EDITORIAL COMMENT: School audits funding needs rethink

17 Nov, 2015 - 00:11 0 Views
EDITORIAL COMMENT: School audits funding needs rethink

The Herald

ZIMPAPERSWHEN the Ministry of Primary and Secondary Education announced the launch of school audits last June, the move was welcomed because people felt there was need for public accountability in our institutions. Parents have long complained about the abuse of resources at schools chiefly by some heads and people seconded to school development associations who have been using parents’ hard-earned monies as slush funds for their private, corrupt purposes.

It will be recalled that in the same breath Government outlawed the SDAs and sought to replace them with school development committees. The nationwide school audits were this year expected to cover over 80 percent of the 8 179 schools in the country, of which 5 805 are primary schools, while 2 374 are secondary schools.

We note that the exercise has so far been producing results and unearthing massive irregularities and abuse of funds at Government school institutions so much so that the exercise has been viewed with envy by parents with children at private or trust schools.

In the latter, abuse is reportedly rife with those elected to run them given carte blanche discretionary power. However, while we acknowledge the idea and momentum the schools audits has generated so far, we are worried by reports that schools are being asked to fund the exercise.

The worry is well placed.

First, there is the obvious anomaly of schools having to pay for the exercise because it means they have to raise that money somewhere, in these difficult times. We know only too well who will eventually shoulder that burden: the parent. Connected to this is the apparent haphazard and uncoordinated manner such payments have been made as some schools have paid, in differing amounts, while others have not.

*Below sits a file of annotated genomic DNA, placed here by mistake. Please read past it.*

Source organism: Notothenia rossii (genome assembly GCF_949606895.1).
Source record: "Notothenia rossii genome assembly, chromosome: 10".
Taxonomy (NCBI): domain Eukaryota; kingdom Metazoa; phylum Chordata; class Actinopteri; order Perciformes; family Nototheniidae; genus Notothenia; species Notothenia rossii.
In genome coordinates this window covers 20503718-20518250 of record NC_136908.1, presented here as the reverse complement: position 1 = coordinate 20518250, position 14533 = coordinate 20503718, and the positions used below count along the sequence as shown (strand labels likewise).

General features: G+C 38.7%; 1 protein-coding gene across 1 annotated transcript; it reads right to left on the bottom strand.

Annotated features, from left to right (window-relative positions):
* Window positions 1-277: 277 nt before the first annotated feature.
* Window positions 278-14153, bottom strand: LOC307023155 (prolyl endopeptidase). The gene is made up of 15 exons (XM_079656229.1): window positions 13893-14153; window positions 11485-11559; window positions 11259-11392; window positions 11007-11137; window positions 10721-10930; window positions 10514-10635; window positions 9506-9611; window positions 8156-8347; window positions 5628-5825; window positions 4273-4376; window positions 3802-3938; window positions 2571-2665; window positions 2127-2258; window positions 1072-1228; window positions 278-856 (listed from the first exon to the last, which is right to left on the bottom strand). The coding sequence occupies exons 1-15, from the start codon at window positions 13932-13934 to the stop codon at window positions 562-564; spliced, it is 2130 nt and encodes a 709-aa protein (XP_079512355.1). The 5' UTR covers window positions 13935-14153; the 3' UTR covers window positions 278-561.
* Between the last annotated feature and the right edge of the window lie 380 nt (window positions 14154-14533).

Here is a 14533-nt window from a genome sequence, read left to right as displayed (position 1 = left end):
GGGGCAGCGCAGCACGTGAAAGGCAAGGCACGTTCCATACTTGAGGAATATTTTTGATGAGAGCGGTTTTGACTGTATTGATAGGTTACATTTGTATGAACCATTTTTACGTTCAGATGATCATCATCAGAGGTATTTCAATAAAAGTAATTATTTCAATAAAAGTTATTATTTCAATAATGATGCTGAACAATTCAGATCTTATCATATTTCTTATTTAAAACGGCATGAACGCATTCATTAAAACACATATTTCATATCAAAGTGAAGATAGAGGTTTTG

In the absence of clear communication, this can only increase the chances for corruption.

The second worrying aspect relates to reports that schools have to provide the auditors with allowances as they go about their work. One can only guess what this entails. There is a risk that a process that seeks to weed out corruption could end up corrupted. There is also the question of how the ministry planned and rolled out this programme. It would seem that this bright idea was implemented without adequate planning in terms of financial resources.

In ordinary times such an exercise would be bankrolled by Government from resources the Ministry would have applied for and given as a budget vote. Now, how did we come to this?

Better planning will in future ease the challenges that have bedevilled the exercise so far. We reiterate that schools audits are a noble idea which will instil a culture of accountability and foster real development in schools and prove one less headache for parents.

Faced with various challenges, parents do not want to be burdened with further financial obligations which do not go for the intended purposes while corrupt heads and SDCs officials enjoy their filthy lucre.

It is heartening that the audits underscore that school development funds are indeed statutory funds as defined under the Public Finance Management Act Chapter 22:19, Section 18 (1) (b).

We, however, remain deeply worried that the ministry insists on — and is empowered by the Education Amendment Act 2006 to demand — payment for audits by schools.

As a matter of record, the law provides that all registered schools are directed to provide for the ministry’s audit expenses in their budgets; that audit fees will be advised on an annual basis for the various schools categories and the payment of audit fees be channelled to the respective provinces in liaison with District Education Officers.

This is a rather unfortunate sanction which must be done away with for its lack of sensitivity and morality, especially at this stage. The Government has to be a lot smarter and more creative than that in raising funding for such these audits under the current economic malaise.

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